Researchers at Duke University have developed a technique that will pave the way for electronic tattoos. Together with the new technique, this development is thought to be used in different applications.
Electronics engineers at Duke University have developed a new technique that is sensitive enough to work on sensitive surfaces such as paper and human skin. With this development, high-durability, embedded electronic tattoos and patient-specific biosensors adorned with bandages will be implemented. The new technique developed by the engineers was defined by research published in the Nanoscale magazine on 9 July and the ACS Nano magazine on 3 October.
“When people heard the term electronics printed electronics, alt said Aaron Franklin. Stating that many years of work has been done on this subject, Franklin said that his techniques are a first in terms of matching with public perception.
The concept called electronic forging was first developed by John A. Rogers at the University of Illinois at the time in the late 2000s. Instead of true tattoos that are permanently injected under the skin, Rogers’ electronic tattoos consist of flexible rubbers made of thin and flexible electrical components.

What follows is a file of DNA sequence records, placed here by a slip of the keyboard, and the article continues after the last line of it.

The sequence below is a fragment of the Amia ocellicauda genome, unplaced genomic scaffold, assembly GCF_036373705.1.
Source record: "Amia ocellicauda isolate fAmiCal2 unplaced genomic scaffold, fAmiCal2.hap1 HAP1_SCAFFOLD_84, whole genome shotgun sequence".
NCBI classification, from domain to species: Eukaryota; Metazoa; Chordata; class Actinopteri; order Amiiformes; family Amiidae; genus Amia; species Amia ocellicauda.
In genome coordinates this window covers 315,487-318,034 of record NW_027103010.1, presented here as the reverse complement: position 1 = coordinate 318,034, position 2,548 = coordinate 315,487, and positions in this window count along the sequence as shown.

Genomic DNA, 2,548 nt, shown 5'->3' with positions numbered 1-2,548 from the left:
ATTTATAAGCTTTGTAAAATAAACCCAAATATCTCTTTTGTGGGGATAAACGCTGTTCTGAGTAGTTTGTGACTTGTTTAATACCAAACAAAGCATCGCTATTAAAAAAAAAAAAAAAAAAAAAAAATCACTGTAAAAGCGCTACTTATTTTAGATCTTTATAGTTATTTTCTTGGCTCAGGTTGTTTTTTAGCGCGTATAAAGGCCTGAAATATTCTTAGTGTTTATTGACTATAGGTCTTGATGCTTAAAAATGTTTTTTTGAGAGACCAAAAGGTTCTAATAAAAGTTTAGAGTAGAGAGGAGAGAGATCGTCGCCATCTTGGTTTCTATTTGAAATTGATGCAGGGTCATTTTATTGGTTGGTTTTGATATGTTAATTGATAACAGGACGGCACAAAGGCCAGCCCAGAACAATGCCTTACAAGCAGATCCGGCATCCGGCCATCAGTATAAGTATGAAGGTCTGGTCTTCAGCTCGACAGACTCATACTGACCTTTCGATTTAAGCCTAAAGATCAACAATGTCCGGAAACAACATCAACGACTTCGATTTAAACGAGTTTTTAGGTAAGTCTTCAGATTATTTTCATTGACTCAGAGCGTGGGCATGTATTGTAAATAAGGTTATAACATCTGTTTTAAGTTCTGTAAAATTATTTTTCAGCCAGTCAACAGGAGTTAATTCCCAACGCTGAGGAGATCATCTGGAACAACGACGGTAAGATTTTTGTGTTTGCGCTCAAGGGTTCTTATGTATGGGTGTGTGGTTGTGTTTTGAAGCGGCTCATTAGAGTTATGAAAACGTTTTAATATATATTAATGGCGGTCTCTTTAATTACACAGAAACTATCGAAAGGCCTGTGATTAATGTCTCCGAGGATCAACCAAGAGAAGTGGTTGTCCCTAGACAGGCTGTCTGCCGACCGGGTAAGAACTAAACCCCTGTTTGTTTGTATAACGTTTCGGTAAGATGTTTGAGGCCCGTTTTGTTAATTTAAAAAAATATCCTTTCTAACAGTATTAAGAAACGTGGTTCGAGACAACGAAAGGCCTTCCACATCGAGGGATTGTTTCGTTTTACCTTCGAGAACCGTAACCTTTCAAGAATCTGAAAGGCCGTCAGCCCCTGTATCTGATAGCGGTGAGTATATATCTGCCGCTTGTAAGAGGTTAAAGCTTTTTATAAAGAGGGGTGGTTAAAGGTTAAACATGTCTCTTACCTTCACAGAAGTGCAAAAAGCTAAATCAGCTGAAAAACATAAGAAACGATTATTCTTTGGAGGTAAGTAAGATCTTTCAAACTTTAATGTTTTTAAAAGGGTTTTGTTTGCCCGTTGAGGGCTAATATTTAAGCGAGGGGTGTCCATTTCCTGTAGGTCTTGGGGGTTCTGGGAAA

In the study published in July, Franklin’s laboratory and Benjamin Wiley, a professor of chemistry at Duke University, developed a new ink containing silver nanowires. It produced a thin film that retained its conductivity without requiring any further processing. The ink dried in less than two minutes and maintained its high electrical performance even after more than 50% bending elongation.
In the second work, Franklin and his student Shiheng Lu took the conductive ink one step further and combined the ink with the other two printable components to form functional transistors. The printer first introduced the semiconductor strip carbon nanotube. After drying, the two silver nanowires were expanded a few centimeters. The insulating dielectric layer of the two-dimensional material was printed over the original semiconductor strip. This process was followed by the silver nanowire gate electrode.
Thanks to the technique developed by Franklin, there is no need for many steps to be passed. While Franklin does not think that the method he developed can replace the large scale manufacturing process of wearable electronics, he sees valuable potential for a variety of applications.